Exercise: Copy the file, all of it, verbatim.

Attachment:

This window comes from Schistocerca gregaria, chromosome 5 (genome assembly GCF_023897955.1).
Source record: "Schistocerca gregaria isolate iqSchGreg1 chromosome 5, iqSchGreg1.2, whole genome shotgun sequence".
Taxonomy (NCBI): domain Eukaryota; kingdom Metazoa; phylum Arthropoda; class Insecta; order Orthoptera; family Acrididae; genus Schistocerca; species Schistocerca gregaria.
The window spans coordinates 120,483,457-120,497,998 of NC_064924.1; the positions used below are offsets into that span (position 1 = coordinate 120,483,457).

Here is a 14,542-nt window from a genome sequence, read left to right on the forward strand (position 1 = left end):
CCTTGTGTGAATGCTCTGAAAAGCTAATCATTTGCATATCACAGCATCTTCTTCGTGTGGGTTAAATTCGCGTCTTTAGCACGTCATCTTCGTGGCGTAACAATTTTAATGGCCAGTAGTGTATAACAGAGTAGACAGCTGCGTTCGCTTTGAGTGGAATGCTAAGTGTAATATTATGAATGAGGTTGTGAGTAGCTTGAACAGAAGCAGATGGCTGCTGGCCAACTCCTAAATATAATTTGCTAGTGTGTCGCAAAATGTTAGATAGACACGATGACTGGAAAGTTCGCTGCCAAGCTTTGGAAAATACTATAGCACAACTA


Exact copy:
This window comes from Schistocerca gregaria, chromosome 5 (genome assembly GCF_023897955.1).
Source record: "Schistocerca gregaria isolate iqSchGreg1 chromosome 5, iqSchGreg1.2, whole genome shotgun sequence".
Taxonomy (NCBI): domain Eukaryota; kingdom Metazoa; phylum Arthropoda; class Insecta; order Orthoptera; family Acrididae; genus Schistocerca; species Schistocerca gregaria.
The window spans coordinates 120,483,457-120,497,998 of NC_064924.1; the positions used below are offsets into that span (position 1 = coordinate 120,483,457).

Here is a 14,542-nt window from a genome sequence, read left to right on the forward strand (position 1 = left end):
CCTTGTGTGAATGCTCTGAAAAGCTAATCATTTGCATATCACAGCATCTTCTTCGTGTGGGTTAAATTCGCGTCTTTAGCACGTCATCTTCGTGGCGTAACAATTTTAATGGCCAGTAGTGTATAACAGAGTAGACAGCTGCGTTCGCTTTGAGTGGAATGCTAAGTGTAATATTATGAATGAGGTTGTGAGTAGCTTGAACAGAAGCAGATGGCTGCTGGCCAACTCCTAAATATAATTTGCTAGTGTGTCGCAAAATGTTAGATAGACACGATGACTGGAAAGTTCGCTGCCAAGCTTTGGAAAATACTATAGCACAACTA